The “future of work” has accelerated due to the Covid-19 pandemic, with many workers giving up commuting and setting up home office instead.
As people spend more time at home, many want their space to be more visually pleasing.
So they turn to the brightness that only flowers can offer.
“The flower industry in general has seen a lot of growth and renewed interest because people are at home,” said Ryan Hall, director of marketing at Syngenta Flowers, whose North American division is based in Gilroy. “They invest in their personal space.”
In early April, Syngenta Flowers hosted its annual California Spring Trials event at its Hecker Pass Road facility, a week-long event where flower companies and growers across the state showcased the latest strains that will be hitting stores next spring.
Syngenta, a global agriculture company, grows its flowers for North America in Gilroy.
The facility marks the first step in a process to get flowers to consumers. Syngenta breeds the varieties and sells the seeds or cuttings to a breeder, who in turn propagates the products.
Syngenta genetics are found in flowers sold at countless major department stores, garden centers, florists and others, Hall said.
Hall says Syngenta is known for growing geraniums, and his best-selling dark red geranium, Calliope, comes from Gilroy.
“This deep, crimson color was innovative in the way it was bred,” he said. “It has really delivered a lot more garden performance and consumer value.”
Hall said Syngenta’s team of scientists is always striving to use genetics to not only make flowers more brilliant, but also to last longer and resist disease with minimal effort.
The products are constantly evolving, which is not always immediately apparent to the average customer.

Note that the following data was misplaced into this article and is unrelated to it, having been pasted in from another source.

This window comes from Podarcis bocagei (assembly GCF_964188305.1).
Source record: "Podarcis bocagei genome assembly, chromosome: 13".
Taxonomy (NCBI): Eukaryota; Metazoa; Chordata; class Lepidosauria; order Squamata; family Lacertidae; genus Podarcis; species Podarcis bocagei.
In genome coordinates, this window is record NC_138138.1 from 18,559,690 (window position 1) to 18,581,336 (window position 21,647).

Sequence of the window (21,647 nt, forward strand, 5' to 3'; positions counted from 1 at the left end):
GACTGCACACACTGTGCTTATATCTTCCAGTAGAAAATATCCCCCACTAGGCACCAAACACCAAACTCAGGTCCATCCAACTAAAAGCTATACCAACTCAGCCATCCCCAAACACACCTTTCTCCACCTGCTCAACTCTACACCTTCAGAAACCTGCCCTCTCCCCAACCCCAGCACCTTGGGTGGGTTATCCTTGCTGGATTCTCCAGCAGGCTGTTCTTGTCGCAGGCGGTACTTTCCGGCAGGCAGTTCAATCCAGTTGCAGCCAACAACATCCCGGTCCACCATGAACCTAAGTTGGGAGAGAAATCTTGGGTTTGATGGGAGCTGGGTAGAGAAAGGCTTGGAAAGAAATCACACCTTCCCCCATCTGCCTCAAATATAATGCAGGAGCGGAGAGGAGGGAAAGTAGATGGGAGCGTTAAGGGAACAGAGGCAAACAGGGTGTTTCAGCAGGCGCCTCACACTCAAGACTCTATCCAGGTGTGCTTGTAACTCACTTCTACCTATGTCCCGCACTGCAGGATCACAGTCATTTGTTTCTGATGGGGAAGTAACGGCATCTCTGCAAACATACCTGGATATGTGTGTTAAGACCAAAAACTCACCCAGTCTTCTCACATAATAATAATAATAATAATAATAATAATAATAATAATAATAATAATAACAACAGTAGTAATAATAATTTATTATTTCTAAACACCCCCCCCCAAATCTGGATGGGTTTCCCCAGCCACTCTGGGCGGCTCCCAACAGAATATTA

“The geranium you bought 10 years ago isn’t the geranium you can buy today,” Hall said. “It gets even better.”
“Color Walks” is a motto that Syngenta’s sales force is familiar with, Hall said. People are looking for bright colors that exude happiness, as well as ones that catch the eye even when passing at 80 km/h.
Blue is an elusive color that very few plants can match, but remains one of the most popular colors for consumers, according to Hall.
Syngenta recently entered the hydrangea market. These flowers have a long shelf life and a wide range of colors, including bright blue.
“Hydrangea is one of the top five flowering shrubs on the market,” Hall said.
While always popular, zinnias are particularly popular with consumers due to their drought tolerance and disease resistance.
“They do fantastic in summer landscapes because they can handle the heat,” Hall said. “They are performing spectacularly in our field trials here in Gilroy. This is the perfect addition to Gilroy gardens.”
Syngenta breeders also like petunias, which Hall said have “amazing” genetic potential, resulting in different color combinations that mix well with other varieties.
While color trends don’t change much from year to year (Hall said anything that’s bright and has a strong visual impact is a top performer), flowers that do more with less care are currently driving the market.
“It’s more bang for your buck,” Hall said. “Crops with really narrow seasonal windows that are only good for a month or two, we usually see them fall out of favor. Products that look good for longer with less effort grow.”
In particular, Syngenta’s Madinia dipladenia, whose flowers resemble a trumpet, blooms almost all year round.
Hall said that one such plant, which he has on his patio at home, grows strong after four years with the occasional drip of water and fertilizer.
To view Syngenta’s flower varieties, visit syngentaflowers-us.com.